5. Thuy, Kim. Ru. Sort of a cross between a novel, memoir and poetry, this very short book — the story of a Vietnamese refugee family — is exquisitely written and lovely to read.
  6. Heiny, Katherine. Standard Deviation. Very little happens in this novel about New-York-based Graham and Audra, who have a 10-year-old socially awkward son, Matthew, who is obsessed with origami. Still, I’d describe the writing as top-notch and funny. Another entertaining holiday read.
  7. Harris, Robert. The Conclave. Interesting to see a thriller writer tackle a religious subject — the election of a pope. Harris does a pretty credible job, and I found the book both engaging and well written.
  8. Harris, Robert. Enigma. My positive experience reading The Conclave (above) led me to another Harris book — this best-selling piece of historical fiction set during the Second World War. A brilliant British mathematician is working as a member of the team struggling to crack the Nazi Enigma code. Made into a 2001 film starring Kate Winslet.
  9. Ng, Celeste. Little Fires Everywhere. The story of a traditional six-member family mired in consumerism vs a two-member family living a poor but artistically affluent life reads like a bestseller. Interesting, well-developed characters make provocative choices. Still, I found the book vastly inferior to Ng’s luminescent first novel, Everything I Never Told You.
  10. Fallis, Terry. One Brother Shy. Not as funny as Fallis’s first book, The Best Laid Plans, but a fun, easy read — about a painfully shy software engineer. It would be a good book to take to a beach or a skiing lodge.
  11. Vermette, Katherena. The Break. I started off really liking this book and the author clearly knows how to write but, over time, found the story too dispiriting. Not much redemption in here, but perhaps that reflects the reality of life for many Métis?
  12. Perrotta, Tom. Mrs. Fletcher. The story of a divorced mom and her college-aged child is not as funny as other Tom Perrotta books (Election, Little Children), but it’s an easy read focusing on sex, parenting and identity.
  13. Green, John. Turtles All the Way Down. I liked this book so much less than Green’s earlier novel for young adults The Fault In Our Stars that I was prepared to write it off. Then, I read the ending. Wow! It’s almost worth reading just for the writing in the final chapter.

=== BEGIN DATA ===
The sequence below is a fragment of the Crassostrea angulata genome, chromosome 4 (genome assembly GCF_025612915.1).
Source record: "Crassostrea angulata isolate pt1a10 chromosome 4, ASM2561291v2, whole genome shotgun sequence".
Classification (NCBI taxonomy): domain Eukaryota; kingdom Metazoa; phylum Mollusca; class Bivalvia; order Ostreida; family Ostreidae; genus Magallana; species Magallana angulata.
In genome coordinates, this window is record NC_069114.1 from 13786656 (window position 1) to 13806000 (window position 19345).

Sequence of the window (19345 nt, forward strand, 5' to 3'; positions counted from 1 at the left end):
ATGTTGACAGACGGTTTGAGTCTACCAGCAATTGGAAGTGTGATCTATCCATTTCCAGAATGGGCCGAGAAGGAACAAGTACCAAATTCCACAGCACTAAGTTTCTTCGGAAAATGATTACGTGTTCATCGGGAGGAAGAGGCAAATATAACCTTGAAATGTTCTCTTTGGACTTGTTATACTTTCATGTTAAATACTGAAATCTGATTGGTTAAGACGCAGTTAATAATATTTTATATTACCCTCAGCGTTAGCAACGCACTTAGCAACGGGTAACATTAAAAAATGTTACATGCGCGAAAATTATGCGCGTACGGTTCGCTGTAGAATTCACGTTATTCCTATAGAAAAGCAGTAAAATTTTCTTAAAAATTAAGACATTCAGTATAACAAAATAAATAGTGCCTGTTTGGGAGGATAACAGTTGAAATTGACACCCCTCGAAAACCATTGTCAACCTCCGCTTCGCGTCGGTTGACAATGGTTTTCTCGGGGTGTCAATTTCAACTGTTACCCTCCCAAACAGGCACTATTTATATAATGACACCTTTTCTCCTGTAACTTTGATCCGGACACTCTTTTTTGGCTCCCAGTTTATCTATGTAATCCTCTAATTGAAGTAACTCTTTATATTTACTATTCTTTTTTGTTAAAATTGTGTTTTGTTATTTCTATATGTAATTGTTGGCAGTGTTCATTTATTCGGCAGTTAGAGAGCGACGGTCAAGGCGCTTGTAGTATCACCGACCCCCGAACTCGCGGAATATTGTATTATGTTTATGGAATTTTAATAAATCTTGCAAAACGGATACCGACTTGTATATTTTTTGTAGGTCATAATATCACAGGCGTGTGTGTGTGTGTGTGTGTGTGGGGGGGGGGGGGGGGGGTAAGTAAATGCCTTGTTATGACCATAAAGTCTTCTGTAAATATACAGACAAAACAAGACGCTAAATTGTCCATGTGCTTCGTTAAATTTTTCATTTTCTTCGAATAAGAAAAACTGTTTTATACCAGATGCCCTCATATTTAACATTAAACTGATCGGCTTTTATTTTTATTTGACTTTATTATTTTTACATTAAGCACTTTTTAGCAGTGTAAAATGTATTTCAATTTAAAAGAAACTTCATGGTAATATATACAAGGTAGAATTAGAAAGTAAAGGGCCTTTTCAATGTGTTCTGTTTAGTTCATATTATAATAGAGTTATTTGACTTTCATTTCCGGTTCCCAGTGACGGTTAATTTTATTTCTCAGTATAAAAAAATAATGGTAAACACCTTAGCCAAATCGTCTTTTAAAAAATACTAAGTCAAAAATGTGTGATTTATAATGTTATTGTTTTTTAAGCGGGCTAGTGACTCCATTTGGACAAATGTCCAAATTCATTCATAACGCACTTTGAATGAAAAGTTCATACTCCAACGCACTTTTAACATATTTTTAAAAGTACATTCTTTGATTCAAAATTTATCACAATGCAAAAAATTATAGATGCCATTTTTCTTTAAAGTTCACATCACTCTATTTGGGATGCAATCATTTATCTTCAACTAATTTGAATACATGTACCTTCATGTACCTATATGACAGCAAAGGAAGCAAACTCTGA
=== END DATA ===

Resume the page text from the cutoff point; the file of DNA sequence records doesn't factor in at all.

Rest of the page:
14. Barton, Fiona. The Child. Pretty good murder mystery (although note that I don’t usually read them) about a baby skeleton discovered in the rubble of a demolished house.
  15. Whittall, Zoe. The Best Kind of People. The story of a man arrested for sexual impropriety and the impact this arrest has on his family. Unevenly written and a bit too much like a “movie of the week,” but otherwise okay. 

Not recommended fiction (alphabetical order, by author)

  1. Ellis, Helen. Eating the Cheshire Cat.
  2. Lees, Judi. Lester’s Gift.
  3. Umrigar, Thirty. Everybody’s Son.
My 4-minute video podcast last week aimed to help writers produce better introductions for their books. See it here and consider subscribing to my YouTube channel. If you have a question about writing you’d like me to address, be sure to send it to me by email, Twitter or Skype and I’ll try to answer it in the podcast.
What are the best books you’ve read this year? We can all learn from each other so, please, share your thoughts with my readers and me in the “comments” section below. Anyone who comments on today’s post (or any others) by Nov. 30/17, will be put in a draw for a copy of Metaphorically Selling by Anne Miller. Please, scroll down to the comments, directly underneath the “related posts” links, below. Note that you don’t have to join the commenting software to post. See here to learn how to post as a guest.